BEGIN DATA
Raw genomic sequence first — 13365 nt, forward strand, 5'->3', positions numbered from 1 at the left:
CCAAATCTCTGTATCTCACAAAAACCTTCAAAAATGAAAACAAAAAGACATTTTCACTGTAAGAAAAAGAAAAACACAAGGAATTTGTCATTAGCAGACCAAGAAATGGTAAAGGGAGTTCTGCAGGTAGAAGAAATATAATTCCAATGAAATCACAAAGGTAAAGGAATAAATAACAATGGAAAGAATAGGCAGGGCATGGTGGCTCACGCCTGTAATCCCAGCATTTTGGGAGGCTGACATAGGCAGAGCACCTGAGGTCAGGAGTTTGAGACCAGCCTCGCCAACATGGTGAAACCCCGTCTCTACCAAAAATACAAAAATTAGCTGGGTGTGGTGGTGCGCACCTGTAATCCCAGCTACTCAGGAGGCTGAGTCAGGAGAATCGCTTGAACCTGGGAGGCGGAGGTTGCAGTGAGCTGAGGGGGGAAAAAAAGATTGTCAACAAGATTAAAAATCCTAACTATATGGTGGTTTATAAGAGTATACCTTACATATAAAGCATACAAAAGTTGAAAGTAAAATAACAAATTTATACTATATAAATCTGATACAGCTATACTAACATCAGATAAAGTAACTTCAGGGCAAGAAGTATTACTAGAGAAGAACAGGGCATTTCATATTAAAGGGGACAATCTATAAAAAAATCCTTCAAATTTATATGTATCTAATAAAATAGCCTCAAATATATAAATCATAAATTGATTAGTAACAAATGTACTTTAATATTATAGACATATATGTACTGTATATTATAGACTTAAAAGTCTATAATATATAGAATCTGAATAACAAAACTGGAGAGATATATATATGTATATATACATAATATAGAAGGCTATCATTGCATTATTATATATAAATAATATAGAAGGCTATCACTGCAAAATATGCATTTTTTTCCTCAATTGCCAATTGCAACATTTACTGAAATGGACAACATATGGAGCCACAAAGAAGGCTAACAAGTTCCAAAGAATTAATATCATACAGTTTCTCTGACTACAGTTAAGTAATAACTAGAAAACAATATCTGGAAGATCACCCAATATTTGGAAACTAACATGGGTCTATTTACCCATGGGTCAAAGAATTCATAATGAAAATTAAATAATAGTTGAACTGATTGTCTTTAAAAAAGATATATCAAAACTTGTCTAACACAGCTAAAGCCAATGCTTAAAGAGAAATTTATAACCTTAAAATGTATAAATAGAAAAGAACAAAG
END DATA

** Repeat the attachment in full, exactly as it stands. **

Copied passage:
Raw genomic sequence first — 13365 nt, forward strand, 5'->3', positions numbered from 1 at the left:
CCAAATCTCTGTATCTCACAAAAACCTTCAAAAATGAAAACAAAAAGACATTTTCACTGTAAGAAAAAGAAAAACACAAGGAATTTGTCATTAGCAGACCAAGAAATGGTAAAGGGAGTTCTGCAGGTAGAAGAAATATAATTCCAATGAAATCACAAAGGTAAAGGAATAAATAACAATGGAAAGAATAGGCAGGGCATGGTGGCTCACGCCTGTAATCCCAGCATTTTGGGAGGCTGACATAGGCAGAGCACCTGAGGTCAGGAGTTTGAGACCAGCCTCGCCAACATGGTGAAACCCCGTCTCTACCAAAAATACAAAAATTAGCTGGGTGTGGTGGTGCGCACCTGTAATCCCAGCTACTCAGGAGGCTGAGTCAGGAGAATCGCTTGAACCTGGGAGGCGGAGGTTGCAGTGAGCTGAGGGGGGAAAAAAAGATTGTCAACAAGATTAAAAATCCTAACTATATGGTGGTTTATAAGAGTATACCTTACATATAAAGCATACAAAAGTTGAAAGTAAAATAACAAATTTATACTATATAAATCTGATACAGCTATACTAACATCAGATAAAGTAACTTCAGGGCAAGAAGTATTACTAGAGAAGAACAGGGCATTTCATATTAAAGGGGACAATCTATAAAAAAATCCTTCAAATTTATATGTATCTAATAAAATAGCCTCAAATATATAAATCATAAATTGATTAGTAACAAATGTACTTTAATATTATAGACATATATGTACTGTATATTATAGACTTAAAAGTCTATAATATATAGAATCTGAATAACAAAACTGGAGAGATATATATATGTATATATACATAATATAGAAGGCTATCATTGCATTATTATATATAAATAATATAGAAGGCTATCACTGCAAAATATGCATTTTTTTCCTCAATTGCCAATTGCAACATTTACTGAAATGGACAACATATGGAGCCACAAAGAAGGCTAACAAGTTCCAAAGAATTAATATCATACAGTTTCTCTGACTACAGTTAAGTAATAACTAGAAAACAATATCTGGAAGATCACCCAATATTTGGAAACTAACATGGGTCTATTTACCCATGGGTCAAAGAATTCATAATGAAAATTAAATAATAGTTGAACTGATTGTCTTTAAAAAAGATATATCAAAACTTGTCTAACACAGCTAAAGCCAATGCTTAAAGAGAAATTTATAACCTTAAAATGTATAAATAGAAAAGAACAAAG